2012   Leave a comment

Male Fighter of the Year: Nonito Donaire

Respect has to be given to this man for taking 4 good fights in 2012, 3 of which were against legitimate world champions in his weight class (super bantamweight). Jeffrey Mathebula was officially the reigning IBF champ, Toshiaki Nishioka was a stripped WBC champ (and most proven world title holder in the division), and Jorge Arce was the last WBO champion before Donaire picked up the vacant title against Wilfredo Vazquez Jr. All of those fights happened in 2012. All of the opponents were legitimate top 10 rated fighters. Donaire didn’t particularly impress me against Vazquez or Mathebula, but he deserved to win both fights and was impressive in his wins over Nishioka and Arce. My other top choices for “Fighter of the Year” only had 2 fights in 2012 anyways, so I think it’s only fair to give Donaire a pass for not shining in every fight. Tomasz Adamek had a comparable 4 win 2012, and look how awful he performed…


TV Network of the Year: WealthTV

WealthTV put on the best card of the year with Viloria-Marquez and had some other very good ones like Stevenson-George and Bute-Grachev. And the keyword there is card; they showed every fight on every bill. You get to see fewer fights on HBO PPV than WealthTV provided. They also only charge $1/month for the most reliable live streams you’ll find online. So not only do you get to see the best fights, you barely even have to pay for them. All around it’s just an amazing deal.


Promoter of the Year: Main Events

Main Events accomplished 2 major things in 2012. They brought regularly televised boxing back to the east coast with NBC Sports and they even put it on regular NBC once too, network television. Adamek-Cunningham II peaked at a 2.2 Nielsen rating with 3.2 million average viewers. That’s the best good news for the sport of boxing I’ve heard all year. Main Events and NBC somehow pulled that off during an afternoon a few days before Christmas. For a promotional outfit to accomplish that with only a fraction of the resources that Golden Boy or Top Rank have is truly impressive.


Upset of the Year: Sonny Boy Jaro TKO6 Pongsaklek Wonjongkam

Really there is no option besides going with Jaro over Wonjongkam. Wonjongkam was widely still regarded as a top 10 p4p fighter and is one of the greatest flyweights of all time. Jaro on the other hand was a journeyman with 10 losses on his record and no notable wins to speak of.


Male Comeback Fighters of the Year: Arthur Abraham, Kelly Pavlik, Danny Jacobs

Voting for Comeback Fighter of the Year is pretty convoluted. Some fighters come back from devastating losses; some fighters come back from injuries. Some fighters from back from alcohol/drug addictions; some fighters come back from diseases. Differentiating between which injuries, losses, or drugs were bigger obstacles to overcome is a task in itself. But then you have to assess how well the fighter came back and put it into perspective with who they came back against. Danny Jacobs beating cancer is the single greatest feat of all the fighters in the running for this award, but he didn’t take any fights people thought he had a chance of losing. Kelly Pavlik came back from alcoholism following a loss to Sergio Martinez and a questionable win over Alfonso Lopez. People still expected Pavlik to beat Will Rosinsky, but Rosinsky at least went in with a prayer.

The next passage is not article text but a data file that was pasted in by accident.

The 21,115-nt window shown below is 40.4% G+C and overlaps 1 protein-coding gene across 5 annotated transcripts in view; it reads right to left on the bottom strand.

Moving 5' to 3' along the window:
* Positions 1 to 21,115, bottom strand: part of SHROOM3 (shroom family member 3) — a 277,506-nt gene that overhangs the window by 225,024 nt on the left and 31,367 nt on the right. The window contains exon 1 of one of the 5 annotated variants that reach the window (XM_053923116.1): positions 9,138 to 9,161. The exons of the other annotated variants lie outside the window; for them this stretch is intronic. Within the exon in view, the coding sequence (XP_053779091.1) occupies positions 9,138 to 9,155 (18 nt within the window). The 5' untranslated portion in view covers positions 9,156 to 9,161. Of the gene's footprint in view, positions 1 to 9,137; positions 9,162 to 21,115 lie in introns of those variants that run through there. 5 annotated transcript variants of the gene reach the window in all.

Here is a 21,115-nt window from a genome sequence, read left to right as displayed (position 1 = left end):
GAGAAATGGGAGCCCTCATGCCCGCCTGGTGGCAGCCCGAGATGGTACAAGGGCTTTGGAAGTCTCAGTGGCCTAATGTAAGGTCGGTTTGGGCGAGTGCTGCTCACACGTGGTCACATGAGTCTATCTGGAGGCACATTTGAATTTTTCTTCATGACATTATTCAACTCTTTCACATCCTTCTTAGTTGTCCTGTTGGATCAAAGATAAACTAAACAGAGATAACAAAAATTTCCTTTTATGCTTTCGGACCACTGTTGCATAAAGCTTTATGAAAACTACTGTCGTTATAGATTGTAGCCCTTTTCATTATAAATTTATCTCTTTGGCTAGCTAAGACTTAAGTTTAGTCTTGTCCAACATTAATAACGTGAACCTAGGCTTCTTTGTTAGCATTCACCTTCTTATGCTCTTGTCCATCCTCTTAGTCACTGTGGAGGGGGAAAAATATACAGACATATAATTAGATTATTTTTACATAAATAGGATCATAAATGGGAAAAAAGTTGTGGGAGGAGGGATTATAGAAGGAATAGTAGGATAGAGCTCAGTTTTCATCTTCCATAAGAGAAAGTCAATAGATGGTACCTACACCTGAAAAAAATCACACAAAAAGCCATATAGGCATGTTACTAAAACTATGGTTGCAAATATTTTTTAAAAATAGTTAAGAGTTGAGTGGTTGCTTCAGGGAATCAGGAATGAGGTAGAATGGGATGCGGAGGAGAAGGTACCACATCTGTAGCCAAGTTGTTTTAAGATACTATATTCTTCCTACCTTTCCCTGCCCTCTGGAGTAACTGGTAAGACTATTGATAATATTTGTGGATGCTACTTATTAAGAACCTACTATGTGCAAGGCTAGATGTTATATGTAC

And then there’s Arthur Abraham. He lost his last 3 fights to world class opponents but at best was merely over coming depression after once being favored to win the entire Super Six tournament. Most people thought Abraham was done as a top fighter. Many still do. Nonetheless Abraham managed to become a 2 time world champion in as many weight classes. Robert Stieglitz is no Carl Froch, but was good enough to split predictions as to who would win. So do you vote for the guy who came back from the most difficult situation (Jacobs), the guy who went on to secure the most impressive wins (Abraham), or the guy in the middle of the road in both departments (Pavlik)? To be perfectly honest I have no real preference.


Breakthrough Fighter of the Year: Danny Garcia

Danny Garcia was in the running for fighter of the year but I think he’s more appropriately deserving of the breakthrough fighter award. Garcia basically went from prospect to #1 junior welterweight in 2012. He picked up the WBC, super WBA, and RING titles for his wins over Erik Morales and Amir Khan. He knocked both of them out in spectacular fashion (Morales 2nd fight) and he did it on HBO. Due to the large Mexican and British fan bases of Morales and Khan respectively, Garcia’s notoriety grew exponentially.


KO of the Year: Lucas Priori KO3 Pehuen Correa

It didn’t take long for 2012 to produce the knockout of the year when just 2 weeks into it, on January 13th, Priori annihilated Correa in the 3rd round. This was the pro debut for both fighters and it was Priori who first tasted the canvas in round 2. It was clear that both fighters were going for the KO from the opening round and neither showed a decisive advantage. Early in round 2 they traded hooks which culminated in Priori touching down with both gloves and 1 knee. Priori complained that it was a slip but a punch did land, sort of. Priori led with a right hook and followed with a left while Correa did the exact opposite and landed inside Correa’s wide shots. Priori effectively swung himself off balance and Correa probably didn’t even have to hit him that hard to drop him. Upon viewing the slow motion replay you can see that the punch that dropped Priori merely grazed him.